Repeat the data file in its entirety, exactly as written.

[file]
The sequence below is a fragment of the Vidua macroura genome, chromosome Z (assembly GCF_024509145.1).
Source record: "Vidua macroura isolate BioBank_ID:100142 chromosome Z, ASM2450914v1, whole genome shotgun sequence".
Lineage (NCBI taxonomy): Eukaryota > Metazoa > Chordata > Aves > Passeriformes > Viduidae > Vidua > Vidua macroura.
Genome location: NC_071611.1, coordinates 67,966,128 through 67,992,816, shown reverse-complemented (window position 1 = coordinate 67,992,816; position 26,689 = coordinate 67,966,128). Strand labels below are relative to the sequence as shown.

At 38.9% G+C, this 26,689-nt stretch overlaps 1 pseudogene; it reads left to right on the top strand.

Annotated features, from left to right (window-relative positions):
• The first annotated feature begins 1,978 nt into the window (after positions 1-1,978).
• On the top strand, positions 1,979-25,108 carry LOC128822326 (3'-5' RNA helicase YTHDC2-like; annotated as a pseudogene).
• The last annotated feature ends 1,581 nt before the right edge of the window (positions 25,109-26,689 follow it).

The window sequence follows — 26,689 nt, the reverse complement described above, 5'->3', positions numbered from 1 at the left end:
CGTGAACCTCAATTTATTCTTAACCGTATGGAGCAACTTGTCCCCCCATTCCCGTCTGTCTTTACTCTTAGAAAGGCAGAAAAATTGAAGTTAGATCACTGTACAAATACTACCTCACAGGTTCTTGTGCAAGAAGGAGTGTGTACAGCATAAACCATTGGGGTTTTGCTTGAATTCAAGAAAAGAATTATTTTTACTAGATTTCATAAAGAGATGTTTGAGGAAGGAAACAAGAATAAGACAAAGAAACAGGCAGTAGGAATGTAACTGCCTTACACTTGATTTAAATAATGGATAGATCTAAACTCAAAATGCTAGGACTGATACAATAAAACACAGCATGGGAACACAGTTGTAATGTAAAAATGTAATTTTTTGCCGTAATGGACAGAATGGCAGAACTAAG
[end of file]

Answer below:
The sequence below is a fragment of the Vidua macroura genome, chromosome Z (assembly GCF_024509145.1).
Source record: "Vidua macroura isolate BioBank_ID:100142 chromosome Z, ASM2450914v1, whole genome shotgun sequence".
Lineage (NCBI taxonomy): Eukaryota > Metazoa > Chordata > Aves > Passeriformes > Viduidae > Vidua > Vidua macroura.
Genome location: NC_071611.1, coordinates 67,966,128 through 67,992,816, shown reverse-complemented (window position 1 = coordinate 67,992,816; position 26,689 = coordinate 67,966,128). Strand labels below are relative to the sequence as shown.

At 38.9% G+C, this 26,689-nt stretch overlaps 1 pseudogene; it reads left to right on the top strand.

Annotated features, from left to right (window-relative positions):
• The first annotated feature begins 1,978 nt into the window (after positions 1-1,978).
• On the top strand, positions 1,979-25,108 carry LOC128822326 (3'-5' RNA helicase YTHDC2-like; annotated as a pseudogene).
• The last annotated feature ends 1,581 nt before the right edge of the window (positions 25,109-26,689 follow it).

The window sequence follows — 26,689 nt, the reverse complement described above, 5'->3', positions numbered from 1 at the left end:
CGTGAACCTCAATTTATTCTTAACCGTATGGAGCAACTTGTCCCCCCATTCCCGTCTGTCTTTACTCTTAGAAAGGCAGAAAAATTGAAGTTAGATCACTGTACAAATACTACCTCACAGGTTCTTGTGCAAGAAGGAGTGTGTACAGCATAAACCATTGGGGTTTTGCTTGAATTCAAGAAAAGAATTATTTTTACTAGATTTCATAAAGAGATGTTTGAGGAAGGAAACAAGAATAAGACAAAGAAACAGGCAGTAGGAATGTAACTGCCTTACACTTGATTTAAATAATGGATAGATCTAAACTCAAAATGCTAGGACTGATACAATAAAACACAGCATGGGAACACAGTTGTAATGTAAAAATGTAATTTTTTGCCGTAATGGACAGAATGGCAGAACTAAG